Another important consideration is whether to invest in individual stocks or your employer’s stock… and I say go ahead. But, limit your investment in any single stock (aka, anything that is not an index fund), especially your employer’s, to less than 10% of your portfolio. This comes down to a combination of don’t put all your eggs in one basket and remember Enron. Among many other errors and crimes, the company Enron contributed company stock to their employees’ 401(k) plans. Many employees also chose to invest in company stock with their own 401(k) contributions. When Enron imploded due to fraud, the company stock tanked, employees couldn’t make changes to their 401(k) allocations, and many lost their retirement savings.

If you’re a more savvy investor, you can definitely play around with allocating your contributions and try to outperform index funds. If you’re following a series on how to get to financial security, to save and pay off debt, you’re not in that place yet. Start small and start safe.

Use your employer’s plan for saving for retirement

Many employers offer retirement plans for their employees. Even better, many will match your contributions up to a certain percentage or amount. For example, if you contribute at least 3% of your income to your retirement account, your employer will contribute the same amount. If you contribute 5%, they will still only contribute 3%.

Retirement account types and limits

Retirement accounts usually offer tax advantages over regular savings or investment accounts. You can learn more at SoFi or from the IRS, but below is a brief overview.

Limit – 2021
Taxed At
Roth IRAIndividuals$6,000Contribution
Roth 401(k)Employees$19,500Contribution
SIMPLE IRAEmployees$13,500Withdrawal
$19,500Depends on

If you’re older, these plans all allow for catch-up contributions. Many also have restrictions on income. For example, if a single filer has a Modified Adjusted Gross Income of $137,000 or higher, they are not eligible to contribute to a Roth IRA.

You’re probably only eligible for a few types of accounts, depending on your employment situation. Individuals must have earned income to contribute to either an IRA or Roth IRA (and the contributions are limited to the lesser of $6000 or the earned income).

Tax considerations

I recommend investing in a Roth account, especially if you’re on the younger end of the spectrum. A Roth account taxes your contributions when they’re made, so the withdrawals in retirement are tax-free. Contributions to a pre-tax account like a 401(k) will reduced your taxes now, when the contribution is made, but you’ll have to pay taxes when you withdraw the money later. The assumption is that the tax rate in your 20s is lower than it will be in your 70s. Of course the tax laws can, and likely will, change by then, but it’s hard to see drastic tax cuts considering the level of national debt.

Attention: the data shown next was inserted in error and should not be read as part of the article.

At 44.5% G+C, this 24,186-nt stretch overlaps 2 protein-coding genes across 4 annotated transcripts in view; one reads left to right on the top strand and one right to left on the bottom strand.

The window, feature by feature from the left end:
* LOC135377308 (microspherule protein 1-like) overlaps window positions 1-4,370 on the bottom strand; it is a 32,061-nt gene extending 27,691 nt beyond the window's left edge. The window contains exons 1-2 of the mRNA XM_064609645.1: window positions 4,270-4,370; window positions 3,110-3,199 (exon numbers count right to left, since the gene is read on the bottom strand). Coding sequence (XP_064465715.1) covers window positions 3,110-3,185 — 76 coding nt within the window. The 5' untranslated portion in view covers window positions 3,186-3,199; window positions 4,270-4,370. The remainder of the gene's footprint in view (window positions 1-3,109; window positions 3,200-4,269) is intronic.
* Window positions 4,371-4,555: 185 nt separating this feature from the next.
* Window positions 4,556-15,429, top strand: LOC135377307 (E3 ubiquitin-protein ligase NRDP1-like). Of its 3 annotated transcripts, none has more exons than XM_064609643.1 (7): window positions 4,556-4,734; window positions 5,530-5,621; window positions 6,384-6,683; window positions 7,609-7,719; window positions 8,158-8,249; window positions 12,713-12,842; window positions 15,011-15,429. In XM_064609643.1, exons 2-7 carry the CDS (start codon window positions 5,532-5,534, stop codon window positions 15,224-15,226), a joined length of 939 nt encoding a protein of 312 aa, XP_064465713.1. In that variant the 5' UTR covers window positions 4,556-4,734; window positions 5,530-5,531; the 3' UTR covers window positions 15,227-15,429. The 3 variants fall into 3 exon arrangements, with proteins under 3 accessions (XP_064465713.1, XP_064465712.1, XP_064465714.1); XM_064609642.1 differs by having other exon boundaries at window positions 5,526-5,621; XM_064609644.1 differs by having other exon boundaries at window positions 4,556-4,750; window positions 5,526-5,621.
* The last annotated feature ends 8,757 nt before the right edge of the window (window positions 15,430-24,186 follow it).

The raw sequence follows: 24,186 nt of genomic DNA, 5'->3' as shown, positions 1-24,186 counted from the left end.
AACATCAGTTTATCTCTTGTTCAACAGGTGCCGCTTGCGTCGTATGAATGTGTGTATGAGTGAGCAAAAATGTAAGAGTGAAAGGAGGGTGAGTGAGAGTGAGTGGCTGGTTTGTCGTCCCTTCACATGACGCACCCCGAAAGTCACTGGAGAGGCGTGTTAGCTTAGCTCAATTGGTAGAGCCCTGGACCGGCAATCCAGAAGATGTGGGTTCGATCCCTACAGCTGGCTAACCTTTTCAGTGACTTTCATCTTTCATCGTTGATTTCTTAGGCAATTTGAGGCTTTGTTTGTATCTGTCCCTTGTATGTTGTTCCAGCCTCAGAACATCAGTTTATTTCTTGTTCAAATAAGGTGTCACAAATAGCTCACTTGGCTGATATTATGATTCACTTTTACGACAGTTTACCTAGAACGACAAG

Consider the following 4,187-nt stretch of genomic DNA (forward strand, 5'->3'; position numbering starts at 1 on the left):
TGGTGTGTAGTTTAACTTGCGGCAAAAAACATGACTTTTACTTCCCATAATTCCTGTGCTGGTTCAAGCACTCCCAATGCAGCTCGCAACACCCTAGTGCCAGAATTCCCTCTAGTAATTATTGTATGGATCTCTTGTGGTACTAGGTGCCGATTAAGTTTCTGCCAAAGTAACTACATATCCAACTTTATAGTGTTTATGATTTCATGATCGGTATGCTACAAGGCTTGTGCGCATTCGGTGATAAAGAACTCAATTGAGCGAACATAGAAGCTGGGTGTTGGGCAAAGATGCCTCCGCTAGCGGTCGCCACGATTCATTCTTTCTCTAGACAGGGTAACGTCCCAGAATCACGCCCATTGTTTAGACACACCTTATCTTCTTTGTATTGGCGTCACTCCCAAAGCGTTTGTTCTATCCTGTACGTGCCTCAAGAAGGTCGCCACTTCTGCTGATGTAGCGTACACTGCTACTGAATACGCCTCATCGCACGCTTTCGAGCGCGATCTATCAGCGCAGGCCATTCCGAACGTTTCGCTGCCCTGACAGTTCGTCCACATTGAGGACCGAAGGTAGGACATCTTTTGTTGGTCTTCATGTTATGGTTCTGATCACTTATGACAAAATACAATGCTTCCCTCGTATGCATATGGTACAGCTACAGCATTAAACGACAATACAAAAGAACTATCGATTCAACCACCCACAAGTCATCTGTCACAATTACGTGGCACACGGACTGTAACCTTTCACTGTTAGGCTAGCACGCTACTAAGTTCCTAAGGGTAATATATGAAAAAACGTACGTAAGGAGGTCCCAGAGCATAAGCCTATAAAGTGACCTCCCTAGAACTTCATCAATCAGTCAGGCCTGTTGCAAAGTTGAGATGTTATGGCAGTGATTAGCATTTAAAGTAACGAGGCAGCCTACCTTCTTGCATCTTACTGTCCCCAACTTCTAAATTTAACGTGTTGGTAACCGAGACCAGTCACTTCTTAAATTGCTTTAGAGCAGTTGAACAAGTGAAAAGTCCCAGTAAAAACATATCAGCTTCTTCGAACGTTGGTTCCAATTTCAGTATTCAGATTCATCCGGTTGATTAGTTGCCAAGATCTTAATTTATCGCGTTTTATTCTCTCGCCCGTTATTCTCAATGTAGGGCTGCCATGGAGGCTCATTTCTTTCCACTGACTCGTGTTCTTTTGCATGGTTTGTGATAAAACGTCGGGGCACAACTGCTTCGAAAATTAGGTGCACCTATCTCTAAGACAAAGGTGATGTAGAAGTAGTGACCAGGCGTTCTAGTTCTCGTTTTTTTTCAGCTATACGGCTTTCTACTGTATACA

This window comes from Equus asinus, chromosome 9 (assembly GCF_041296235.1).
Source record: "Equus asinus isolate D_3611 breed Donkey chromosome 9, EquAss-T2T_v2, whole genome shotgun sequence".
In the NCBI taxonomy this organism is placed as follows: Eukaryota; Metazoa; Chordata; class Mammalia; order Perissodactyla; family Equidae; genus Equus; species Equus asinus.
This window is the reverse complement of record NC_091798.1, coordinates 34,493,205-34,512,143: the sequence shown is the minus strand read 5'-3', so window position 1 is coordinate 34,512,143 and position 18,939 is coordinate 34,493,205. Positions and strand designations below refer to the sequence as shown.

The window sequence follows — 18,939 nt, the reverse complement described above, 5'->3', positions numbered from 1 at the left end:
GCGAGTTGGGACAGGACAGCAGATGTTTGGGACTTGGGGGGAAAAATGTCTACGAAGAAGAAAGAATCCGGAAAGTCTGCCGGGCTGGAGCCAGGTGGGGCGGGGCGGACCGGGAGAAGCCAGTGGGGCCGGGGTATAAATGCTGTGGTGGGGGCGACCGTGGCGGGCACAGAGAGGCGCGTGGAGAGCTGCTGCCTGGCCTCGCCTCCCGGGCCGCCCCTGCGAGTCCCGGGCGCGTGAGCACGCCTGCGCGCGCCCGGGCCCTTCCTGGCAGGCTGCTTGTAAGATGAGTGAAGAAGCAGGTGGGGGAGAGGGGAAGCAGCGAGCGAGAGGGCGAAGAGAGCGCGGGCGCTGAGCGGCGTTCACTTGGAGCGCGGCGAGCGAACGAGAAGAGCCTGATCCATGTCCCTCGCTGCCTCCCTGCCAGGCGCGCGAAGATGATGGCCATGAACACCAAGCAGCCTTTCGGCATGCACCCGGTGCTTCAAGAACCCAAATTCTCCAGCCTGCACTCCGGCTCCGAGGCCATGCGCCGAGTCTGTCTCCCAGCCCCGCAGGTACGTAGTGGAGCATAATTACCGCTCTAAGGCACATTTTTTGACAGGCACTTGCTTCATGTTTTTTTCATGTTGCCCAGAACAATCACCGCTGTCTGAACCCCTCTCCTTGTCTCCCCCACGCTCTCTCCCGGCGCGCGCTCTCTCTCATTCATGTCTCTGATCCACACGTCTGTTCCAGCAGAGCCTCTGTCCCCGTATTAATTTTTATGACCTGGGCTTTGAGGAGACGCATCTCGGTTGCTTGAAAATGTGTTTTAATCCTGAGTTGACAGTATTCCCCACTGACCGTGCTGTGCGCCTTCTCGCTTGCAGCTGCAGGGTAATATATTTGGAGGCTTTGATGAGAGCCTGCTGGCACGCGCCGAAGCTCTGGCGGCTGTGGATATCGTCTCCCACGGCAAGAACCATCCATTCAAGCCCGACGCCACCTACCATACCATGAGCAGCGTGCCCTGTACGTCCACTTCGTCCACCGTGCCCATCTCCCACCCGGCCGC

Roth accounts also allow you to withdraw, tax-free, your contributions. Any returns (increases due to the stock market going up) cannot be taken out until retirement, but the amount you actually contribute can be. I don’t recommend that unless it’s dire, but it’s an option. You can also use the funds for certain home purchases, higher education or adoption fees.

Traditional accounts are of course a great option as well. Even better, use multiple account types. Contribute the first portion to your 401(k) to get your employer match, contribute the next $6000 to a Roth IRA, then go back to your 401(k)… one day down the road when you’re financially secure.

To Start Saving for Retirement:

  1. Ask: Does your employer offer a retirement plan? What type?
  2. Ask: Does your employer contribute to your plan? How much? This is the minimum you should contribute right now
  3. If your employer does not offer a plan or you’re self-employed, start an IRA, Roth IRA or SEP account. Contribute at least 3% now.

Step 9 of the Financial Security Steps is to increase your retirement contributions, so don’t worry about starting small. You’ll get there!

What is your next step?

6 thoughts on “Financial Security Step 2b: Begin Saving for Retirement”

  1. Great info! I love how you recommend starting at 3% when starting out and in debt, then increasing. I think the thing thats been stopping me is with low income and student debt (my 2nd to last debt before debt freedom) is I’ve been nervous to just jump into 15% or 20%.

    1. Going from 0 to 15% should scare anyone! A lot of retirement plans offer automatic increases. You don’t even notice that an extra 1% is going to your retirement, but it adds up!